Also, when I baked this pizza, I baked it on a screen on the lowest rack in my gas oven at 500 for about 10 mins.  I recently broke my pizza stone, otherwise I would have used that.  At Dewey's, I believe they use a Baker's Pride steel deck oven.  Based on this info, even with using Dewey's actual dough, my pizza doesnt really come out to the same texture as if you were to get it in the restaurant. 


Offline Fullback66

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Re: Dewey's Pizza - Perfection (replication?)
« Reply #41 on: February 26, 2012, 09:14:42 PM »
When you make the perfect Dewey's Pizza dough please share with us. I love the pizza at Dewey's.


Offline Chicago Bob

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Re: Dewey's Pizza - Perfection (replication?)
« Reply #42 on: February 27, 2012, 05:25:45 PM »
When I did hydration tests on the MM thread I cooked a 10 gram sample pressed flat into a 2 1/2 in.round  ramakin, 350 degree oven for 10 min.   Norma did the same type of test with a dough ball I sent her from an MM shop and got the same results.

Bob
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Offline CDNpielover

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Re: Dewey's Pizza - Perfection (replication?)
« Reply #43 on: February 27, 2012, 05:36:14 PM »
But keep in mind that although different trials using the same method produced similar results, this does not mean the results are accurate measurements of the actual percent water of the dough.  I do not have experience measuring the water content of doughs, and perhaps that method might work just fine given the level of resolution need for baking (?).  i do have experience working with plant materials though, and generally one wants to work at lower temperatures (e.g. around 100 C) for longer periods of time (until a constant mass is achieved).  At higher temperatures thermal breakdown reactions begin, which will be interpreted as water loss.  Pyrolysis for example begins in wood at around 200 degrees celcius, and if this is occurring in the dough samples then this will lead to an artificially high measurement of water content.  An easy way to tell if this is occurring in the dough is to see if it is burning/browning/charring.   :chef:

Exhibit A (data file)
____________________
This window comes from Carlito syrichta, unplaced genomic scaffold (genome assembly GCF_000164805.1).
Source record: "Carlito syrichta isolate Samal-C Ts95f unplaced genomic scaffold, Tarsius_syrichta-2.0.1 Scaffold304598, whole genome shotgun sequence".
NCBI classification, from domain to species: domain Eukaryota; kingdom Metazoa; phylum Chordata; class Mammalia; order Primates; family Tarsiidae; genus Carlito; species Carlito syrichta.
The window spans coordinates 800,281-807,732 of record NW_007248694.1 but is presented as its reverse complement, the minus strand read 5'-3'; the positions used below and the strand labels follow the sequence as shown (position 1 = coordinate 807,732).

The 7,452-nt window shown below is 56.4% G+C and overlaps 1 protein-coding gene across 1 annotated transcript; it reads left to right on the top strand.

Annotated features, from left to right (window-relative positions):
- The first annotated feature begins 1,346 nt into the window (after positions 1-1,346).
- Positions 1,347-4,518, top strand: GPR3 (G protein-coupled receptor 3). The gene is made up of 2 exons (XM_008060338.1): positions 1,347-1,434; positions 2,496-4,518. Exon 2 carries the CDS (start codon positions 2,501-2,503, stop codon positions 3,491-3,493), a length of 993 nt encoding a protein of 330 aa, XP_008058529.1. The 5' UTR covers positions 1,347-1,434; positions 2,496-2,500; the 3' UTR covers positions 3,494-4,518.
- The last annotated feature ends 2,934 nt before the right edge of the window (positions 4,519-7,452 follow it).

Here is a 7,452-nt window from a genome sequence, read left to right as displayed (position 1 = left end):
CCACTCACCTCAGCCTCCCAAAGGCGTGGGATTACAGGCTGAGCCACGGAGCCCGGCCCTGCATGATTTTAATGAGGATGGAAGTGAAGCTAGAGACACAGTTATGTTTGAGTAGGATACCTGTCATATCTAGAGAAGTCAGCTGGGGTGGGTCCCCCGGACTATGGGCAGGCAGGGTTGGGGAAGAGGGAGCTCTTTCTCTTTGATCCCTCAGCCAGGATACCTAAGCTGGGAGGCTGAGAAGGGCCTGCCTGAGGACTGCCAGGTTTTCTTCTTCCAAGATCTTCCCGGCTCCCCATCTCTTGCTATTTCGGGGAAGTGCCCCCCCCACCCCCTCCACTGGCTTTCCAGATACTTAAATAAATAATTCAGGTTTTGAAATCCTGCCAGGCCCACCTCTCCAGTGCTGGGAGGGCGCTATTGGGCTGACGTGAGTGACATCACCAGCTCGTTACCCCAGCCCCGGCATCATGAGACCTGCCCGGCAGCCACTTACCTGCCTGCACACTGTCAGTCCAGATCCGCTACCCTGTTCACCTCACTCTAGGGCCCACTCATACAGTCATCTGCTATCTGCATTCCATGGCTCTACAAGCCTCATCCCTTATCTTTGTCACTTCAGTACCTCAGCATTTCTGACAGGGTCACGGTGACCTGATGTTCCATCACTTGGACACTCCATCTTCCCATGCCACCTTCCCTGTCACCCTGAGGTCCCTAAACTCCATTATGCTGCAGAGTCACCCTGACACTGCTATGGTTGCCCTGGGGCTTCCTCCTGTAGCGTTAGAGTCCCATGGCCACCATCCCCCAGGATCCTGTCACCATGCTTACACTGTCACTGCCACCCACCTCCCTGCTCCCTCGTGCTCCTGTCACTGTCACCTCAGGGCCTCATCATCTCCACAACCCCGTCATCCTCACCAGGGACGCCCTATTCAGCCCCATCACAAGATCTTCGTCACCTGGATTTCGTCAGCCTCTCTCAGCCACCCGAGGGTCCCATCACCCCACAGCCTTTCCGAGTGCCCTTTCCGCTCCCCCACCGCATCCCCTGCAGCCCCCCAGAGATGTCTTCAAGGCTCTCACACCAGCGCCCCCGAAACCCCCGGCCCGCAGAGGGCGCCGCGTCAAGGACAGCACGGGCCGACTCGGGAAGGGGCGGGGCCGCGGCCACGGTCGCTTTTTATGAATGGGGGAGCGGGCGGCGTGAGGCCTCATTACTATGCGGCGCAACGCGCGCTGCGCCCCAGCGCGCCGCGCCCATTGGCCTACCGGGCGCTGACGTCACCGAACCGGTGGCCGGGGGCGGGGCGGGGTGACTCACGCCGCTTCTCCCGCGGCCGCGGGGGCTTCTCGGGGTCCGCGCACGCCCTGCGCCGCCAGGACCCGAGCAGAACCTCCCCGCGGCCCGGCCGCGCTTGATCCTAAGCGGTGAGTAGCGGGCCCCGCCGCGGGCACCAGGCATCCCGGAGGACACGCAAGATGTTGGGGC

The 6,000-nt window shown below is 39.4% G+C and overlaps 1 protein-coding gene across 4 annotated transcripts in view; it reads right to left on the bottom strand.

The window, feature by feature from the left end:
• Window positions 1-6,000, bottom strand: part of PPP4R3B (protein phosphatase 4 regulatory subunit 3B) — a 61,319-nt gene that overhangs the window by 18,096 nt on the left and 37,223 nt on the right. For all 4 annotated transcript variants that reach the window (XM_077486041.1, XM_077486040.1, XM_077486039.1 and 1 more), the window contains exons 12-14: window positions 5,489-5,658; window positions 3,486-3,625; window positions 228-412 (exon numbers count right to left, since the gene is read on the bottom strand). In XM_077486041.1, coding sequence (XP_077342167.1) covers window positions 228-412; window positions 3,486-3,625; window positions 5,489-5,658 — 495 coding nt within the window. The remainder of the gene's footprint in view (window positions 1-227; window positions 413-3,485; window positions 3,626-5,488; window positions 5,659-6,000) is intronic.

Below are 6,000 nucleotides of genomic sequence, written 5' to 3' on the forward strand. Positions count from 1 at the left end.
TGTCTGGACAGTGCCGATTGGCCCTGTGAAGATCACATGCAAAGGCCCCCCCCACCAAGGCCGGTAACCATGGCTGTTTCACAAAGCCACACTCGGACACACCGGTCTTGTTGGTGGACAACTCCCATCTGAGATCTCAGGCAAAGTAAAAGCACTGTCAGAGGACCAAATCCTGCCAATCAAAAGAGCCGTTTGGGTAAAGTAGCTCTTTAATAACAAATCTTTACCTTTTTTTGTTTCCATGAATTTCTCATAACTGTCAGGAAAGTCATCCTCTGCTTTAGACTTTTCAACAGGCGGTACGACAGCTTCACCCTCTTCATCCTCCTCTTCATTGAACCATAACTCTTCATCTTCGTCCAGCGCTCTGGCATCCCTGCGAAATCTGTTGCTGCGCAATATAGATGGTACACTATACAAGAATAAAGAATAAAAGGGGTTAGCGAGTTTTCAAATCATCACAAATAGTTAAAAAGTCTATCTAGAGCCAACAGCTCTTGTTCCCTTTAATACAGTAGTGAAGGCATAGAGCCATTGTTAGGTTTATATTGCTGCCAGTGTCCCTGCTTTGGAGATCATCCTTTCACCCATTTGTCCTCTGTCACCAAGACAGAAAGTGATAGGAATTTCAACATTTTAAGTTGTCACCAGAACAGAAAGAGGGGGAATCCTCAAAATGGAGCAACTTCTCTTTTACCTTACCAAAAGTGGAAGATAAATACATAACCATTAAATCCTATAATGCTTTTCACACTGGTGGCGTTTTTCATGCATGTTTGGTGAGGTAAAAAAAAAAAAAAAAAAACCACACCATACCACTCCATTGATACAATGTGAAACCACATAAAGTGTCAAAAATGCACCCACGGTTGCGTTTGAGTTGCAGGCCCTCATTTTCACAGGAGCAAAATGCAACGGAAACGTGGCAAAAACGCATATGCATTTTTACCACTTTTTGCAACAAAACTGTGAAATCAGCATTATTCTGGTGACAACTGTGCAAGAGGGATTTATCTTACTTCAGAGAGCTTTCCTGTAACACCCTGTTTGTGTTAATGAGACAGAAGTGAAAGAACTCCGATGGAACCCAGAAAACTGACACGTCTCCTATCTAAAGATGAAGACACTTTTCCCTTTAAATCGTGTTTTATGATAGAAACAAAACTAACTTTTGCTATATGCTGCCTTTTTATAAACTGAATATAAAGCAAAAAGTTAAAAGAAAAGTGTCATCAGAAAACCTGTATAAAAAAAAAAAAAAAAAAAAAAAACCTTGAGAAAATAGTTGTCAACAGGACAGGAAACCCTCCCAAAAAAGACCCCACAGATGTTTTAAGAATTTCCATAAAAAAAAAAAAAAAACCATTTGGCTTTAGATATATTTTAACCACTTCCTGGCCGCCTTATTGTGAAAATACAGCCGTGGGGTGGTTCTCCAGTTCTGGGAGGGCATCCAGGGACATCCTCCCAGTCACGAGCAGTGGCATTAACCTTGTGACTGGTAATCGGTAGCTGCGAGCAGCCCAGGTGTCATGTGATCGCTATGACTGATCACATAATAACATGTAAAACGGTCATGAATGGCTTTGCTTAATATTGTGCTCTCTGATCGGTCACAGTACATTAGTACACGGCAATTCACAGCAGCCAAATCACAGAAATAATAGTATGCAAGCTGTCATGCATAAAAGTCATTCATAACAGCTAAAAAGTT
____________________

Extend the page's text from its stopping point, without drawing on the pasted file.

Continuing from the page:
Offline Chicago Bob

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Re: Dewey's Pizza - Perfection (replication?)
« Reply #44 on: February 27, 2012, 05:51:33 PM »
But keep in mind that although different trials using the same method produced similar results, this does not mean the results are accurate measurements of the actual percent water of the dough.  I do not have experience measuring the water content of doughs, and perhaps that method might work just fine given the level of resolution need for baking (?).  i do have experience working with plant materials though, and generally one wants to work at lower temperatures (e.g. around 100 C) for longer periods of time (until a constant mass is achieved).  At higher temperatures thermal breakdown reactions begin, which will be interpreted as water loss.  Pyrolysis for example begins in wood at around 200 degrees celcius, and if this is occurring in the dough samples then this will lead to an artificially high measurement of water content.  An easy way to tell if this is occurring in the dough is to see if it is burning/browning/charring.   :chef:
Yes, you are absolutely right...I'm sorry, I forgot to add that Peter took our result numbers and whipped some of his magic on it to come up with the actual recipe percent .   Thanks CDN.